First, PBMCs were incubated with a live/dead marker (Zombie NIR Fixable Viability Kit, BioLegend, UK) and the CCR7 antibody in PBS for 15 min. Next, antibody premixes were added in staining buffer (PBS + 0.5% bovine serum albumin Miltenyi Biotec, Germany + 0.02% sodium azide Sigma-Aldrich, Germany) and incubated for an additional 15 min. Cells were then washed and resuspended in staining buffer and immediately analyzed on a FACSCanto II (BD, Germany). Matched HC/MDD pairs were analyzed in the same run on the same day to avoid any systematic variation due to technical variability.

The gating strategies to identify PBMC subpopulations are depicted in detail in Figures S1, S2. Briefly, leukocyte identification followed recommendations for general immunophenotyping in humans (21, 22).

Results from manual analysis of flow cytometric data were further validated by means of an unsupervised clustering algorithm (CITRUS, as implemented in the cloud-based Cytobank software, Cytobank Inc. USA). This approach accounts for the continuous nature of immune subsets (e.g., monocyte subpopulations) and has been shown to better reflect pathophysiologic conditions than gating-based, threshold-driven manual analysis of distinct subtypes (23). Briefly, CITRUS performs hierarchical clustering of cellular populations based on phenotypical similarity and automatically identifies stratifying features between groups (24). In our analysis, we defined CD3 non-T cells as input population after removing debris, doublets and dead cells. CITRUS was run with CD14, CD16, CD20, CD56, and HLA-DR as clustering channels on 104 events sampled per file with a minimum cluster size threshold of 1.5%. The correlative model SAM was used to detect associations between the relative cluster abundance of each sample and the study groups (HC or MDD). Using a false discovery rate of 1%, significant clusters were exported as FCS files, concatenated for the whole study cohort and projected on viSNE maps of the total non-T cell population. The viSNE algorithm reduces multi-dimensional flow cytometry data to two dimensions (tSNE1 and tSNE2 = t-Distributed Stochastic Neighbor Embedding) while retaining the single-cell representation of the data (25).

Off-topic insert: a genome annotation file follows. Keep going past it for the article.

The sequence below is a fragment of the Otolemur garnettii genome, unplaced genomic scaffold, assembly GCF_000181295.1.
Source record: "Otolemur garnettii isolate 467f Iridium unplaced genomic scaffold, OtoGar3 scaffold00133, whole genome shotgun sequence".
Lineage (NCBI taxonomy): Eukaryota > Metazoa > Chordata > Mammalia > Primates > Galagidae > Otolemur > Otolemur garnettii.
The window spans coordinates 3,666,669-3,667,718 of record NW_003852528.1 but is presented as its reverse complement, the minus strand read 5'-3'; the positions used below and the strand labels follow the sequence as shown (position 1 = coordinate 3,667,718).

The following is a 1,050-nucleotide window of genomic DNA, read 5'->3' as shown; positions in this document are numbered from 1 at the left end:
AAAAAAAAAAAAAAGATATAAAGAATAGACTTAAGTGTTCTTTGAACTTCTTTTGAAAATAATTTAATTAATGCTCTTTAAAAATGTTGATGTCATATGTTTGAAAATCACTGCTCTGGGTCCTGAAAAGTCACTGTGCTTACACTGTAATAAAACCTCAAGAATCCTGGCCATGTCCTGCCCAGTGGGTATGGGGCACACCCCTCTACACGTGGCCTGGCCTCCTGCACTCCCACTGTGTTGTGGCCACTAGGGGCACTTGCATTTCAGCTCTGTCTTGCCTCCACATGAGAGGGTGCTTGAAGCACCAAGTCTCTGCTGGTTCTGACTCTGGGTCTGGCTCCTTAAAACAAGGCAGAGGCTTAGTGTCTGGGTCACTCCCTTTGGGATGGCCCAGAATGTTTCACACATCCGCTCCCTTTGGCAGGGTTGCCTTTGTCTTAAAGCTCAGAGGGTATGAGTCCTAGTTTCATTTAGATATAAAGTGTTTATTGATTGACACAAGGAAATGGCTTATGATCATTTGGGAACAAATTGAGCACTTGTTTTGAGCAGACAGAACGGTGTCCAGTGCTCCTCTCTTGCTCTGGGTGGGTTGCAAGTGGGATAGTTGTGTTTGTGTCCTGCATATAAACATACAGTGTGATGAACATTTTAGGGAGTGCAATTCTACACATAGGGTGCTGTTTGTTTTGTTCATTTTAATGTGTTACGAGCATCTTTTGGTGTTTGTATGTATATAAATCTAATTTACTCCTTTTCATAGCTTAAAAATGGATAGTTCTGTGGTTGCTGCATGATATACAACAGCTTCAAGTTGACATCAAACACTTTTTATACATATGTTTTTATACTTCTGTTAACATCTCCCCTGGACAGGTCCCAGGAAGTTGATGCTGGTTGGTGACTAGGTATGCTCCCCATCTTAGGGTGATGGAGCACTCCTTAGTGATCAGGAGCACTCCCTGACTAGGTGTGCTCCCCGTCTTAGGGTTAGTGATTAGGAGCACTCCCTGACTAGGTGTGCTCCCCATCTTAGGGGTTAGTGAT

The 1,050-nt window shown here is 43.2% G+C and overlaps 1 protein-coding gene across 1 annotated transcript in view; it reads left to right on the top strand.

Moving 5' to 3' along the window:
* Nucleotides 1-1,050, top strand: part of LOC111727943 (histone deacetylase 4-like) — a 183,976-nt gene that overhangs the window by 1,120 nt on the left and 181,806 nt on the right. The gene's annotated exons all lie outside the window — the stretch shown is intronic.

Cell Sorting, RNA Isolation, cDNA Synthesis, and Real-Time Reverse Transcription-Polymerase Chain Reaction (RT-qPCR)